Exodus International has responded to a 100,000-strong petition calling for its iPhone app to be banned.

The Christian group said campaigners were trying to “stigmatise” it and denied it was trying to “cure” gay people.

On its website, Exodus International says it can help people find “freedom from homosexuality” through prayer. It also practises ‘reparative therapy’ which claims to be able to turn gays straight.

Gay campaigners say the group uses “scare tactics, misinformation, stereotypes and distortions of LGBT life to recruit clients”.

Responding to the campaign against the iPhone app, Jeff Buchanan of Exodus International told the Christian Post: “In no way shape or form is our message about trying to cure or do we try to promote that type of methodology or message.”

He added: “This is a label [‘gay cure app’] that has been put forth by opponents to the application to serve as propaganda in order to stigmatise and really label the application in a false way and provoking a response such as you are seeing with the application.

“Our message is to promote the love of Jesus Christ to all those who have been impacted by unwanted same-sex attractions,” he continued.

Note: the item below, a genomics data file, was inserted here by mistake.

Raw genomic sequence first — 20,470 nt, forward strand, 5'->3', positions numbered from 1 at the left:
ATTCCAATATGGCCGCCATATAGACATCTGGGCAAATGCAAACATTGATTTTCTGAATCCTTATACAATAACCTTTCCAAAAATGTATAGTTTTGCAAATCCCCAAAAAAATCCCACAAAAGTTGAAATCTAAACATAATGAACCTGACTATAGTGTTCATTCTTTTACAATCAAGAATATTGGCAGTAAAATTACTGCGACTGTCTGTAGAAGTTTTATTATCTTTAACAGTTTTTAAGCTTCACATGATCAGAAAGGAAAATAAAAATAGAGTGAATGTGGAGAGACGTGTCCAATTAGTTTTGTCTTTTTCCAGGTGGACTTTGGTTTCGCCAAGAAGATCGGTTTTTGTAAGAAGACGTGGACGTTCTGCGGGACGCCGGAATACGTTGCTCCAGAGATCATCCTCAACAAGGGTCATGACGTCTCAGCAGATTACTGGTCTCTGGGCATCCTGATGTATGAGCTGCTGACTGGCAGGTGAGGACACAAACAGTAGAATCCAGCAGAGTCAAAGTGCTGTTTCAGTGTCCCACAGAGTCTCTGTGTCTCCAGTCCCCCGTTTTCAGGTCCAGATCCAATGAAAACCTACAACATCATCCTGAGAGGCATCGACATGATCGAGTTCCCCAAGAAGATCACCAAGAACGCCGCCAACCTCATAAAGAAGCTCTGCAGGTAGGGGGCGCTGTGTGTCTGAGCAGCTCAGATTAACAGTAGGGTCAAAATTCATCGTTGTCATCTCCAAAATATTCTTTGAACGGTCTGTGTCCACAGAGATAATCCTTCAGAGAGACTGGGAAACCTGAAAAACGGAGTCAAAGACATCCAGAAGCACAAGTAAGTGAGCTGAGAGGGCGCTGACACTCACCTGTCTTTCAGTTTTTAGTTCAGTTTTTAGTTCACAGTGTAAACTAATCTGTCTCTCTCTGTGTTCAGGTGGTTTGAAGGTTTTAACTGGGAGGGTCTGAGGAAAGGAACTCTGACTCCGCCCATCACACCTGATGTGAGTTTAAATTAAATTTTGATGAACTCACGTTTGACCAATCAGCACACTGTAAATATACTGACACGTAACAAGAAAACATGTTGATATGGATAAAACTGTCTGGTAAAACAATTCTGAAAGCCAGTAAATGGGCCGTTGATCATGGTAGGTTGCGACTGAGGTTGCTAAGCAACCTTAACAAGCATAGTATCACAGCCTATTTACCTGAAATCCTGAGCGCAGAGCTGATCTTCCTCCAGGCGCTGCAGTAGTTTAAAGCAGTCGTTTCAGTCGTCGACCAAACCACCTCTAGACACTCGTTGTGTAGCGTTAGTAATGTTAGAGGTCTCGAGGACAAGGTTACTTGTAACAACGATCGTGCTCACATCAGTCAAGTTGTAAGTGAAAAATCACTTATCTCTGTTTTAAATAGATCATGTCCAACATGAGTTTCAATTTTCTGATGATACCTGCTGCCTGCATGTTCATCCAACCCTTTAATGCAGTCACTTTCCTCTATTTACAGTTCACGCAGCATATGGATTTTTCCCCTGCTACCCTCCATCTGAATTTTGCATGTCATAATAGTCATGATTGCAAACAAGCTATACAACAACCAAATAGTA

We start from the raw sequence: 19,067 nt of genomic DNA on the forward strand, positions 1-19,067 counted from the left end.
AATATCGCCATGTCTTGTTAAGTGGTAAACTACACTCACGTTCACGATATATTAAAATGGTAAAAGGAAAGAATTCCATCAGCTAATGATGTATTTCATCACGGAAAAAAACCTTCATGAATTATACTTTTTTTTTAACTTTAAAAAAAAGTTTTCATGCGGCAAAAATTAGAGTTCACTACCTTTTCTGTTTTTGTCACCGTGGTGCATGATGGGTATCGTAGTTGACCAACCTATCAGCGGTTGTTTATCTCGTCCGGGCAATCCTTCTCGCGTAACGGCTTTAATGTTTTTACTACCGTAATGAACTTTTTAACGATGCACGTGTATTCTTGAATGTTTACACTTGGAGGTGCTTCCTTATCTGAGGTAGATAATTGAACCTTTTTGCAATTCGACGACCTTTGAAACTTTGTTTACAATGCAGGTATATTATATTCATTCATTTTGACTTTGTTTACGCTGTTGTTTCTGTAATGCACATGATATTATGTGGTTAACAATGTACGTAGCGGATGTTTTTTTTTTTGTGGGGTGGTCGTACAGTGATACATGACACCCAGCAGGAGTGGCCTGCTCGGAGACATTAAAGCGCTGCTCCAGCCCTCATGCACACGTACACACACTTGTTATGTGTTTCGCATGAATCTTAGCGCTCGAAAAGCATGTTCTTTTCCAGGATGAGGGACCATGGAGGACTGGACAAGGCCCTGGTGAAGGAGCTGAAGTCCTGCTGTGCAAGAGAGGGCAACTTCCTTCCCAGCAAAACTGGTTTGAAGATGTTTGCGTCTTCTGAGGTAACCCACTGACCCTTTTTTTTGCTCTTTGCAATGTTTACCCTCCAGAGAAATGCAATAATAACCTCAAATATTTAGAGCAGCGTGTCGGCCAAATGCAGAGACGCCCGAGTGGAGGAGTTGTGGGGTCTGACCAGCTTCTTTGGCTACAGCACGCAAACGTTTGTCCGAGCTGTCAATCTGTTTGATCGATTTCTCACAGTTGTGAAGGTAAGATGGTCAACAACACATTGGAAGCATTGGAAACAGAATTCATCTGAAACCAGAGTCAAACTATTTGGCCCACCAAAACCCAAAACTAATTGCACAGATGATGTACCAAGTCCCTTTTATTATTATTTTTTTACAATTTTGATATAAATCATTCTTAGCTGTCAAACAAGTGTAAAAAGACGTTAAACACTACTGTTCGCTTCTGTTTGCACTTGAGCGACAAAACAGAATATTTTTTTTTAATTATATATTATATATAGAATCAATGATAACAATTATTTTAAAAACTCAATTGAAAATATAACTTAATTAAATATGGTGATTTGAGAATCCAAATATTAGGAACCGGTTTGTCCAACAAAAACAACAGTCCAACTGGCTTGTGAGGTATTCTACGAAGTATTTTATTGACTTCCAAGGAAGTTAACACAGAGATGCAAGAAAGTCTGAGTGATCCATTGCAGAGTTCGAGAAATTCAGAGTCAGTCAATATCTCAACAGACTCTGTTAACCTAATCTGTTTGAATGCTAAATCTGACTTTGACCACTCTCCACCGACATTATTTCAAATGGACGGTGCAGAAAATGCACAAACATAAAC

“Really, the point of the application is to provide the material that is also on our website in a smartphone format. Nothing more and nothing less.”

Mr Buchanan, who is the church’s senior director of church equipping and student ministries, said Exodus International was not in the business of “praying the gay away”.

Instead, he said: “Exodus believes the opposite of homosexuality is not heterosexuality. It is holiness. We promote the belief that one can live a life that is congruent with their faith. That is our mission – period. “

Calls for Apple to remove the app have been bolstered by a University of Minnesota professor who claims Exodus International has misrepresented his work on sexuality.

Dr Gary Remafedi said he wrote to Apple founder Steven Jobs and its interim CEO, Tim Cook yesterday to demand the app was withdraw.

He wrote that the app “erroneously cites my research in support of claims that homosexuality can be changed. … Associating my work with that of the ex-gay ministry and other unfounded treatments is professionally injurious and grievous”.

Apple has not commented.